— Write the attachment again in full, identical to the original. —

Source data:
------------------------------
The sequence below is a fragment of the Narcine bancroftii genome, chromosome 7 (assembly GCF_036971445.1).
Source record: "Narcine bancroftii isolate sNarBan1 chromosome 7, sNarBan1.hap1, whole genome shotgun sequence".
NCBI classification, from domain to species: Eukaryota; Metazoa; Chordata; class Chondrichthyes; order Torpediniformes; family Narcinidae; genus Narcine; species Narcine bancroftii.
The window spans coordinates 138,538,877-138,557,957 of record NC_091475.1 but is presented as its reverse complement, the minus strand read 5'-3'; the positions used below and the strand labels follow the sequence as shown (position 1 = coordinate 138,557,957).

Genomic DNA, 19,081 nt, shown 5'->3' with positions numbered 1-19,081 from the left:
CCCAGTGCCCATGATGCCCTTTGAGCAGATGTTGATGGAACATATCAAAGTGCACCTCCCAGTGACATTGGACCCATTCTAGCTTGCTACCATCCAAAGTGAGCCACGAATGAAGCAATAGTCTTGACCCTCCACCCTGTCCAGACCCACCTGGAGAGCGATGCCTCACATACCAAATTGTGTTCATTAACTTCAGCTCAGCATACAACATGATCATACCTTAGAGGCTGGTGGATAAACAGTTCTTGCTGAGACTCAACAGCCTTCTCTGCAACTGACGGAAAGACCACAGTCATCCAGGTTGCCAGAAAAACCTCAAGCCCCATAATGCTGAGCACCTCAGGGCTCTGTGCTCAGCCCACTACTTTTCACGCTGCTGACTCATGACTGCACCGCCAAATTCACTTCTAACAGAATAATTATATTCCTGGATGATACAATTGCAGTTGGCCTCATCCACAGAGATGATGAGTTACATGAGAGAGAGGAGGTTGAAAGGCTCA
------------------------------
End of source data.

The sequence below is a fragment of the Narcine bancroftii genome, chromosome 7 (assembly GCF_036971445.1).
Source record: "Narcine bancroftii isolate sNarBan1 chromosome 7, sNarBan1.hap1, whole genome shotgun sequence".
NCBI classification, from domain to species: Eukaryota; Metazoa; Chordata; class Chondrichthyes; order Torpediniformes; family Narcinidae; genus Narcine; species Narcine bancroftii.
The window spans coordinates 138,538,877-138,557,957 of record NC_091475.1 but is presented as its reverse complement, the minus strand read 5'-3'; the positions used below and the strand labels follow the sequence as shown (position 1 = coordinate 138,557,957).

Genomic DNA, 19,081 nt, shown 5'->3' with positions numbered 1-19,081 from the left:
CCCAGTGCCCATGATGCCCTTTGAGCAGATGTTGATGGAACATATCAAAGTGCACCTCCCAGTGACATTGGACCCATTCTAGCTTGCTACCATCCAAAGTGAGCCACGAATGAAGCAATAGTCTTGACCCTCCACCCTGTCCAGACCCACCTGGAGAGCGATGCCTCACATACCAAATTGTGTTCATTAACTTCAGCTCAGCATACAACATGATCATACCTTAGAGGCTGGTGGATAAACAGTTCTTGCTGAGACTCAACAGCCTTCTCTGCAACTGACGGAAAGACCACAGTCATCCAGGTTGCCAGAAAAACCTCAAGCCCCATAATGCTGAGCACCTCAGGGCTCTGTGCTCAGCCCACTACTTTTCACGCTGCTGACTCATGACTGCACCGCCAAATTCACTTCTAACAGAATAATTATATTCCTGGATGATACAATTGCAGTTGGCCTCATCCACAGAGATGATGAGTTACATGAGAGAGAGGAGGTTGAAAGGCTCA